If they don’t have macchiato, then I’ll usually just order the espresso to avoid that possibility, same with latte’. But when Starbuck’s finally hit the big time, it was hard to pass on that two-dollar twenty-ounce bad boy called ‘Veinti‘, so nobody ordered it but me, because they didn’t know how to pronounce it, much less actually know what it means. I figure that monster cup had about 400 mg. of pure caffeine, maybe more if you filled it to the brim, no room for milk—ha! I know that trick…

    Then the energy drinks came along and upped the ante post-Y2K, though I’d known them for years in Thailand, where the Red Bull and many others originated. They made caffeine a party drink, speed-balling caffeine and alcohol, so that you can drink all night, because in effect, you never really get drunk. You just go out of your mind! And the American manufacturers actually improved on the taste of that medicinal-flavored retch—though it does grow on you…

    But most of all there’s now a clear equation of what one milligram of caffeine should cost, and what your choice of flavors are to go with it. Between that twenty-ounce Starbuck’s bad boy and those Monster energy drinks with 160 or 240mg frequently found for less than a buck, I refuse to pay more than five cents USD for a milligram of the drug, and I expect to have my choice of delightful flavors, coffee in the morning, lively limey citrus in the afternoon…

    IMG_0959But my conscience still nags me: isn’t there something wrong with this? I know the Islamic mullahs long ago ruled that it’s okay, but still… Then my Buddhist priest not only okayed it—he started fixing me up every morning before first light, then again in the afternoon, too. He says it helps with meditation. You got that right…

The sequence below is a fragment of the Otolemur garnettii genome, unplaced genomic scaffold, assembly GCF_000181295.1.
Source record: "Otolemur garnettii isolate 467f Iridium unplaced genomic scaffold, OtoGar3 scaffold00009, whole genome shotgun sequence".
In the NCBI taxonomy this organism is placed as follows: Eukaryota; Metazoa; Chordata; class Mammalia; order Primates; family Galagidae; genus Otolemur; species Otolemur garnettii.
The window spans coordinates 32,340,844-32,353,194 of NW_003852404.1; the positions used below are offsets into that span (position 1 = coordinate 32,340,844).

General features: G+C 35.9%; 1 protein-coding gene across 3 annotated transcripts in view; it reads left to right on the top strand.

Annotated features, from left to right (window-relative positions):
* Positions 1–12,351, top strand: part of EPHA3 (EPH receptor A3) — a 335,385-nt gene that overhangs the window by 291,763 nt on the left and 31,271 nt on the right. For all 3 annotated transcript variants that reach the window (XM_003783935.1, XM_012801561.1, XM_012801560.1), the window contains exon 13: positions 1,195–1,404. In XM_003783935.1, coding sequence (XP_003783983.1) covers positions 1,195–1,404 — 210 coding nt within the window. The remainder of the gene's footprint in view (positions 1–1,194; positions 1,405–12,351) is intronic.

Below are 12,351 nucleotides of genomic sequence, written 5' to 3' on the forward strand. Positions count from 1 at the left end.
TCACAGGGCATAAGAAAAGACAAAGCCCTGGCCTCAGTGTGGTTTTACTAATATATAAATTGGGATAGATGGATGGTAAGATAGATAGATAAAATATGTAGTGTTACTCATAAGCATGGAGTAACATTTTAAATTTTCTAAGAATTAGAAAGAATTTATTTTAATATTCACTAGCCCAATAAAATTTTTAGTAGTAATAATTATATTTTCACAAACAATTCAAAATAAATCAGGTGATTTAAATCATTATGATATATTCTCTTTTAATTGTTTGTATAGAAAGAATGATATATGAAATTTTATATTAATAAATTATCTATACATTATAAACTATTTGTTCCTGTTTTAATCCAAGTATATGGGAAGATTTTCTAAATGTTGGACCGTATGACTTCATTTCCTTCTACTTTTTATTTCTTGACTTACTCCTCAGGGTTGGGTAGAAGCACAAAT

Fast-forward to the present, and I finally decided to quit. Junk is junk. Maybe it was the betel-nut chewers in Burma or the heroin junkies in Amsterdam—I don’t know. How can I live with myself if I’m disgusted at the same time? If you want to move forward, then you’ve got to leave some things behind, that’s what I figure. Freedom starts in your own mind. If you need help getting up in the morning, then you need to make some changes in your life.” I shrug. “That’s my story.”

    Wow, Hardie! That’s some story! And I’m sure that all the others and I are glad to see you clean, straight and sober. It must feel good knowing that you’ll never have to go back to drinking that nasty stuff…”

    (space intentionally left blank)

    Wait a minute. I didn’t say that. Did I say that? No, I definitely did not say that.”

     

     

     

     
    • davekingsbury 2:20 pm on May 7, 2017 Permalink | Reply

      My nerves are shot to pieces after reading this graphic account … only one thing for it … brew myself a cafetiere of full-strength Kenyan Fair Trade!

  • hardie karges 11:17 pm on July 2, 2015 Permalink | Reply
    Tags: , , Kamouchea,   

    #Aranyaprathet #Thailand: Swimming to Kampuchea–by Train 

    Train to Cambodia

    Train to Cambodia

    The train from Bangkok to Aranyaprathet on the Cambodian border seems unusually crowded. My British friend Tom and I are lucky to get a seat, and we’re both trying to figure out why—maybe because it’s Friday? Or maybe it’s a holiday. Whatever, by the time we’ve reached the BKK airport on the skirts of town, the train has long been full to capacity, and nobody’s getting off, with still more trying to get on. Nobody seems angry, though, as if this were to be expected.

    I assume it’s because the ride is free for locals. That means people can ride whether they have any business or not, just joy-riding, so to speak. Still, no one’s getting off—anywhere. They can’t all be going to the border, can they? Aranyaprathet is not that large of a town. Unless they’re Cambodian (what is the sound of one light-bulb lighting?). Our seatmates are silent the whole trip, pretty strange for Thais, not known for their pensive moments. They’ve got tickets, though; locals wouldn’t need them. (More …)

     
    • Esther Fabbricante 12:15 am on July 3, 2015 Permalink | Reply